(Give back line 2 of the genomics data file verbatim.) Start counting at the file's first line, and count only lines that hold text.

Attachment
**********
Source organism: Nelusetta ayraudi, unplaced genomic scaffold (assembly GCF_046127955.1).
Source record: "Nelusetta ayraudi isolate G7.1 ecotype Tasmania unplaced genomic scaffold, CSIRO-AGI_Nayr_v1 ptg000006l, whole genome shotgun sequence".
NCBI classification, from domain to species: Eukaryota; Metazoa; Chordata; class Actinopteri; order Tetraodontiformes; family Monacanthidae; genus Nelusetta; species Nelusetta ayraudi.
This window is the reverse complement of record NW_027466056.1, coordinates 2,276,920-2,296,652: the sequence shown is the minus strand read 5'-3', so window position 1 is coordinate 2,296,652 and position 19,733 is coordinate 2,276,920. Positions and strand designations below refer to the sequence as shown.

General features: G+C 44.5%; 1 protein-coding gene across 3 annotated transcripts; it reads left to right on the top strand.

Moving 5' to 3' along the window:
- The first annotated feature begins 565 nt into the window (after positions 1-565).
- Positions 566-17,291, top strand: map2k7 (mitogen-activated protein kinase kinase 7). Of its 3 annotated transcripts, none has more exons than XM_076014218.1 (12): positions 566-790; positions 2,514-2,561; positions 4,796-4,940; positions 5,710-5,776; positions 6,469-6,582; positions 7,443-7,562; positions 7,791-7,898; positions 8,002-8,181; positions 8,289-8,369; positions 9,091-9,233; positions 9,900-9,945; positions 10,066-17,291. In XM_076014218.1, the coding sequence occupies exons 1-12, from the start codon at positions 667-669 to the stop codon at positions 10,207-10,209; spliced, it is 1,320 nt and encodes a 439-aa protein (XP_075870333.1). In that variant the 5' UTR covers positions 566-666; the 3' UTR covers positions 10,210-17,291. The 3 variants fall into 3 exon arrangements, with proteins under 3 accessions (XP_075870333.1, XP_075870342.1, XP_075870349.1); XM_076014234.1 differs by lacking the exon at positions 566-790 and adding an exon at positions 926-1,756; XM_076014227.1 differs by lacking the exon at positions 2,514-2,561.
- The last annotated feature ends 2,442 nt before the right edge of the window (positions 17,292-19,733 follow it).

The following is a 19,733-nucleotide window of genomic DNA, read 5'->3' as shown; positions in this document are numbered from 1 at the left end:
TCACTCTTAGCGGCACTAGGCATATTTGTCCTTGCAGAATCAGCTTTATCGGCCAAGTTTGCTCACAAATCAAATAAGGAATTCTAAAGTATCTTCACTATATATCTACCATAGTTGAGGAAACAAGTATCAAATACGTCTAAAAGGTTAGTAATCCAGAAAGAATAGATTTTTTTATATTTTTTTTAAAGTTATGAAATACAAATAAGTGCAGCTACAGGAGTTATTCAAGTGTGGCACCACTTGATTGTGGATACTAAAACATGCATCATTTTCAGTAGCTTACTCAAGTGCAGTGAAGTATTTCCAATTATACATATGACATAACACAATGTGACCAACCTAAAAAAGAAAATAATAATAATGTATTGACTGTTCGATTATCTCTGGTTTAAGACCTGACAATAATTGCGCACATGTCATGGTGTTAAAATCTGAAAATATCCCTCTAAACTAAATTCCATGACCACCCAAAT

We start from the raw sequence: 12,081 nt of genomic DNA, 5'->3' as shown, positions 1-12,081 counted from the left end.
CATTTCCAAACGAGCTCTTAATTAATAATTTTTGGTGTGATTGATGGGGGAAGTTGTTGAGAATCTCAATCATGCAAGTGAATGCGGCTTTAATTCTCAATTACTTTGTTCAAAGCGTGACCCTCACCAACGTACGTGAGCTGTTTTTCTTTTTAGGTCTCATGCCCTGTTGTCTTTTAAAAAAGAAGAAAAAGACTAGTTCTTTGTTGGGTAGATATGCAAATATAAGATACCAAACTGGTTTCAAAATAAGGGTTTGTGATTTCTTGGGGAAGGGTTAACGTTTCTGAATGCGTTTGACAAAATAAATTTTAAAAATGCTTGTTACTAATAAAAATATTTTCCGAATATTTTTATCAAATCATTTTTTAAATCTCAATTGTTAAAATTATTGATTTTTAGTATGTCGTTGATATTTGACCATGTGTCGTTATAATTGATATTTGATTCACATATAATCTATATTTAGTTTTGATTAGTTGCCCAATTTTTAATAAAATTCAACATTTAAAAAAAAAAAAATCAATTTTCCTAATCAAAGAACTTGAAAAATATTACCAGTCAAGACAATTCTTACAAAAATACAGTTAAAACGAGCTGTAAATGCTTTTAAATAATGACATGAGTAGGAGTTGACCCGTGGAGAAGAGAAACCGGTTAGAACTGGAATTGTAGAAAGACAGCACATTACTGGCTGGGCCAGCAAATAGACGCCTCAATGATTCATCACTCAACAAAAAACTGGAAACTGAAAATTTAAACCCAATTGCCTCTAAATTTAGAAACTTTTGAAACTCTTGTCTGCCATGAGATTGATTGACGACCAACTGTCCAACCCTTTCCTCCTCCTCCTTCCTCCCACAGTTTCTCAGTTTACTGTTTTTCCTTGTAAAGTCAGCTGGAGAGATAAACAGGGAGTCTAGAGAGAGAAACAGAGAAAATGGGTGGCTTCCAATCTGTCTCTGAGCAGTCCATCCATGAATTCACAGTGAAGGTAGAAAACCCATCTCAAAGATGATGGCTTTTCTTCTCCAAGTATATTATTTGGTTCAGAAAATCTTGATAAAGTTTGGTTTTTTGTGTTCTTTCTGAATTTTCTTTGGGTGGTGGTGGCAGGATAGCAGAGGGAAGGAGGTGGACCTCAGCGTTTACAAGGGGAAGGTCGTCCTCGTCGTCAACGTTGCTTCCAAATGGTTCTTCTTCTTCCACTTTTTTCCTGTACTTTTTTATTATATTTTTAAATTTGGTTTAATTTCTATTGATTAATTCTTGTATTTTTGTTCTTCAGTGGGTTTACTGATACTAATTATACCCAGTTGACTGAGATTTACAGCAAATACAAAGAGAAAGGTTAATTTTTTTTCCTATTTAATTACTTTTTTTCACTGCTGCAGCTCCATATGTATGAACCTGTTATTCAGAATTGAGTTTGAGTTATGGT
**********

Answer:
Source record: "Nelusetta ayraudi isolate G7.1 ecotype Tasmania unplaced genomic scaffold, CSIRO-AGI_Nayr_v1 ptg000006l, whole genome shotgun sequence".